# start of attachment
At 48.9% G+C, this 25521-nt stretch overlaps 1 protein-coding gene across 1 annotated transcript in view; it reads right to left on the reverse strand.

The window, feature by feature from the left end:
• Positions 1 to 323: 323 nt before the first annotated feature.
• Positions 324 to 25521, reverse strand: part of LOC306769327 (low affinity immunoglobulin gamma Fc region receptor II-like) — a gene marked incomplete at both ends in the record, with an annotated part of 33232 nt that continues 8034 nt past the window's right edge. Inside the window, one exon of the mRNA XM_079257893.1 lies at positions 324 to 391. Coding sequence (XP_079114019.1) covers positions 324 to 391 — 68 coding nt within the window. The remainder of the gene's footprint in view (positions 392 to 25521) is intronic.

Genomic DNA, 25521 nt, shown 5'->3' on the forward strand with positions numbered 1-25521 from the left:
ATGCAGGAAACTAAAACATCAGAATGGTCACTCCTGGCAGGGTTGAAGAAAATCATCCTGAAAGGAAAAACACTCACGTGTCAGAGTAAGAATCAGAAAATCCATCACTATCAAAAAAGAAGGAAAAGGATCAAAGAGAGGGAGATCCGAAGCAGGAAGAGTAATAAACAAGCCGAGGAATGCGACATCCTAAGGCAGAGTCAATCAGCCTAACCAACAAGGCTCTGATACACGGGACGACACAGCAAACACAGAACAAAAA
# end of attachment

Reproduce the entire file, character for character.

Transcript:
At 48.9% G+C, this 25521-nt stretch overlaps 1 protein-coding gene across 1 annotated transcript in view; it reads right to left on the reverse strand.

The window, feature by feature from the left end:
• Positions 1 to 323: 323 nt before the first annotated feature.
• Positions 324 to 25521, reverse strand: part of LOC306769327 (low affinity immunoglobulin gamma Fc region receptor II-like) — a gene marked incomplete at both ends in the record, with an annotated part of 33232 nt that continues 8034 nt past the window's right edge. Inside the window, one exon of the mRNA XM_079257893.1 lies at positions 324 to 391. Coding sequence (XP_079114019.1) covers positions 324 to 391 — 68 coding nt within the window. The remainder of the gene's footprint in view (positions 392 to 25521) is intronic.

Genomic DNA, 25521 nt, shown 5'->3' on the forward strand with positions numbered 1-25521 from the left:
ATGCAGGAAACTAAAACATCAGAATGGTCACTCCTGGCAGGGTTGAAGAAAATCATCCTGAAAGGAAAAACACTCACGTGTCAGAGTAAGAATCAGAAAATCCATCACTATCAAAAAAGAAGGAAAAGGATCAAAGAGAGGGAGATCCGAAGCAGGAAGAGTAATAAACAAGCCGAGGAATGCGACATCCTAAGGCAGAGTCAATCAGCCTAACCAACAAGGCTCTGATACACGGGACGACACAGCAAACACAGAACAAAAA